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Title: Factors affecting association convention participation decision-making process
Authors: Yoo, Jung Eun Joanne
Subjects: Hong Kong Polytechnic University -- Dissertations
Congresses and conventions -- Research
Decision making -- Research
Engagement (Philosophy) -- Research
Issue Date: 2005
Publisher: The Hong Kong Polytechnic University
Abstract: The primary objectives of this study were to examine factors affecting the association convention participation decision-making process and to develop a measurement scale to assess the process. In addition, the study was extended to investigate relationships between convention participation decision-making factors and the participation decision and to examine longitudinal changes in the relationships. By integrating attitude theory and a paradigm of cognitive decision-making, a measurement scale was developed which provides an original contribution to a better understanding of the association convention participation decision-making process and offers a new approach to expand prior research on convention tourism. The measurement scale was derived from extensive literature review and from personal interviews, and then purified by using data collected through a web survey of selected education association members in the field of hospitality and tourism. A total of 558 usable responses were collected and the data was subjected to exploratory factor analysis and subsequent confirmatory factor analysis. The scale that was developed met rigorous criteria for both reliability and validity tests. A theoretically sound and reliable measurement scale of the association convention participation decision-making process was established. The scale consists of five underlying dimensions: destination stimuli, professional and social networking opportunities, educational opportunities, safety and health situation, and travelability. Subsequently five constructs from the scale were used as the independent variables to test Hypothesis 1 postulated in this study. Testing of hypothesized relationships between convention participation decision-making factors and the participation decision revealed that the decision-making factors of professional/social networking opportunities, travelability, and destination stimuli significantly influenced the convention participation decision.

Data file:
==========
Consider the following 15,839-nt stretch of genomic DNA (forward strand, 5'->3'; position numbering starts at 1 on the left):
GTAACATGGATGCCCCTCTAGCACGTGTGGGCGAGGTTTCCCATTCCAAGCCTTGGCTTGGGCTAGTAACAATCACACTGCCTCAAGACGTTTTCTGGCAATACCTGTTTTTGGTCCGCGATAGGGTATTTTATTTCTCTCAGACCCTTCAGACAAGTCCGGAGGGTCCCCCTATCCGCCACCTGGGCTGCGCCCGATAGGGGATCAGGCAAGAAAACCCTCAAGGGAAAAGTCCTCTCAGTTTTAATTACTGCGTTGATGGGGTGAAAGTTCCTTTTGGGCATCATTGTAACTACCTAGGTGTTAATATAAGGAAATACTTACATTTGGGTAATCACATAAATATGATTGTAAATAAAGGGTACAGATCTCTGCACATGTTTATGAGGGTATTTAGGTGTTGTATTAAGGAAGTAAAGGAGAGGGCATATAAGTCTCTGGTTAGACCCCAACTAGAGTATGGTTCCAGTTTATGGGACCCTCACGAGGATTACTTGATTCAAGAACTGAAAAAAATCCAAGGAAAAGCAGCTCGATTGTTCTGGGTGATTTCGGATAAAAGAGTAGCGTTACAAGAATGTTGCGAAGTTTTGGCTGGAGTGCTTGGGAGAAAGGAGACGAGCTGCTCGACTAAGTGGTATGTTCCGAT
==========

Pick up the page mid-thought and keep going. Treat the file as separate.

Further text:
After the measurement scale had been established, subsequent longitudinal study was conducted to investigate whether or not potential attendees' attitude towards association convention participation decision may change over time. For this part of the study, the study panel was selected from a specific education association members and they were repeatedly surveyed at two separated times. The first administration of the survey (Time 1) occurred in February 2004 and the second survey (Time 2) was conducted in May 2004. The time lag between the two administrations was thus three months. Among the total pool of 153 study panel participated in the first-time survey, 107 re-participated in the second-time survey with panel retention rates of 70%. A total of 107 paired data sets were used for the subsequent data analysis. A comparison of the importance of the convention participation decision-making factors in influencing the participation decision over three-month period showed that there had been significant changes in importance, especially in the decision-making factors of networking opportunities, safety and health situation, and travelability. The study guided much needed empirical research on convention tourism, which had not been subjected previously to rigorous investigation. Built upon works from several disciplines including consumer behavior, cognitive psychology, marketing and tourism, this study has established a comprehensive conceptual framework to capture important aspects of association convention participation decision-making from the attendees' perspective. There has been a compelling need in tourism literature for a sound and reliable measurement scale to assess the association convention participation decision-making process, and the study has contributed to the existing body of knowledge in serving as a starting point for more directed research needs of future researchers.
Degree: Ph.D., School of Hotel and Tourism Management, The Hong Kong Polytechnic University, 2005
Description: x, 224 leaves : ill. ; 30 cm.
PolyU Library Call No.: [THS] LG51 .H577P SHTM 2005 Yoo
Rights: All rights reserved.
Type: Thesis
URI: http://hdl.handle.net/10397/4002
Appears in Collections:SHTM Theses
PolyU Electronic Theses

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